GHALEB CACHALIA: Eskom needs a Red Adair to ride to the rescue — and radical restructuring
On his hasty return from Egypt President Cyril Ramaphosa has added to the list of excuses offered for Eskom’s appalling performance and the escalation to level six load-shedding. We are now told sabotage contributed to the list of reasons, along with wet coal and technical glitches.
But the plain fact of the matter is that Eskom is insolvent. It is beset by political interference, managerial dysfunction and unbridled corruption, hidden behind a shroud of obfuscation and an absence of transparency.
At one level there is dire need for an independent forensic audit, but those complicit in the venality and in the system of patronage, graft and political paybacks — historical and in the future — would be compromised.
Unfortunately, the information provided by managerial accounts is unreliable, and this calls for the appointment of a new and independent auditor. Without a clear statement of accounts answerability is nigh impossible.
The money has run out. There is no further borrowing capacity unless new stakeholders come to the party. Existing stakeholders will require renegotiation to deal with Eskom’s stranded cost and full future restructuring. In the absence of this, the entity will not survive, and concomitant repercussions will be visited on the economy and citizens’ expectations of receiving reliable public goods at a reasonable price.
The nightmare at Megawatt Park paints a scary picture of Eskom’s balance sheet debt and off-balance sheet debt amounting to 76% of SA’s national debt. The full restructuring cost of Eskom stands at R1.7-trillion. The combined aggregate debt and future liabilities of the state-owned enterprises (SOEs) range from 2.3 times total book assets to 4.5 times book assets, if you include adjustments.
Moreover, the Treasury is unable to fund these, and a further Moody’s ratings downgrade is in the offing. So, the path to IMF intervention is being charted.
This represents a crisis of potentially catastrophic proportions, and an immediate solution needs to be presented. Longer term issues of unbundling and the integration of renewables will not necessarily ameliorate, nor stabilise, the current debacle.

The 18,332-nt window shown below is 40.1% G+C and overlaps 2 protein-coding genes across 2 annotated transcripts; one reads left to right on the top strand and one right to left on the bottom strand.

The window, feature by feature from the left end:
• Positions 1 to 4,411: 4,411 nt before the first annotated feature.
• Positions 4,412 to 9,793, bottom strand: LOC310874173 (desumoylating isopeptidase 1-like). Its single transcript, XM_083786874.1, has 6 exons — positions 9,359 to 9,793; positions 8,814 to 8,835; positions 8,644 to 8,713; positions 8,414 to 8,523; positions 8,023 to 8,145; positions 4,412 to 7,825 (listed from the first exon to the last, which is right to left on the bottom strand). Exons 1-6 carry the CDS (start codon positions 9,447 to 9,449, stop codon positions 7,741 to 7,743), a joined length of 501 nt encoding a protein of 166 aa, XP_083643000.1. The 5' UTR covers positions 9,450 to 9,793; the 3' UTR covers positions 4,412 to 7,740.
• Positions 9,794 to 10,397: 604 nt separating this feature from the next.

Wind and solar solutions have a place, but they do not speak to immediate baseload support and stabilisation of the grid. The grid must be stabilised without delay. That said, wind and solar solutions can and should be used in the outlying areas as distributed generation supply for municipalities.
There will be pain in terms of the required restructuring, new credit agreements, and new investor conditionalities. Given the magnitude of the exposure, this would also require a refloating of the Treasury.
The flipside of the coin is a cessation of further foreign direct investment, a retreat from global capital markets, and a trajectory that leads us into the arms of the IMF.
What needs to be done now is to address thermal generation peaking requirements as an emergency plan. This involves the burning of diesel in the interim, and associated contracts and funding need to be properly addressed. There must also be a firm plan to convert to natural gas in future.
We need to be told how much diesel fuel has been burnt by Eskom in the past week, what the pricing was, and who the suppliers were. In the absence of supply pipelines, which should have been built by now, and in the face of minimal to zero logistics to assist, trucking and middle broker skimming is the order of the day. A fully and transparently costed solution is needed.
Additionally, we do not have the luxury to entertain a 24-month build for wind with all the intermittent supply complexities it entails, and battery storage initiatives will entail a further waste of money and credit capacity.
With regard to coal, the bald fact is that the supply side has been an unmitigated disaster. To fix this a total restructuring of contracts is called for.
Looters at all levels in the industry, with the government’s acquiescence at best and complicity at worst, have placed us in this parlous place. We will have to dig ourselves out of this hole and it will be a costly exercise, no matter what shovel is used.
The president needs to intervene decisively. He needs to bring the key ministries — public enterprises, minerals & energy and finance — to the table. Time and money have run out, and a concerted effort to find workable solutions to the crisis — operational, strategic, and financial — must be explored. Existing and potential new stakeholders are key to achieving buy-in to this, as well as any future sustainability.
One pressing question is: who is the Red Adair, the saviour, of the energy crisis industry? This person must be identified globally, properly resourced, brought in without delay, and allowed significant degrees of business freedom to fix the crisis.
In parallel, and once this has been achieved, attention must be paid to financial and stakeholder restructuring, and the viability of a sustainable model to secure the future of this essential entity.
The consequences of the current trajectory are too ghastly to contemplate.
• Cachalia is DA shadow public enterprises minister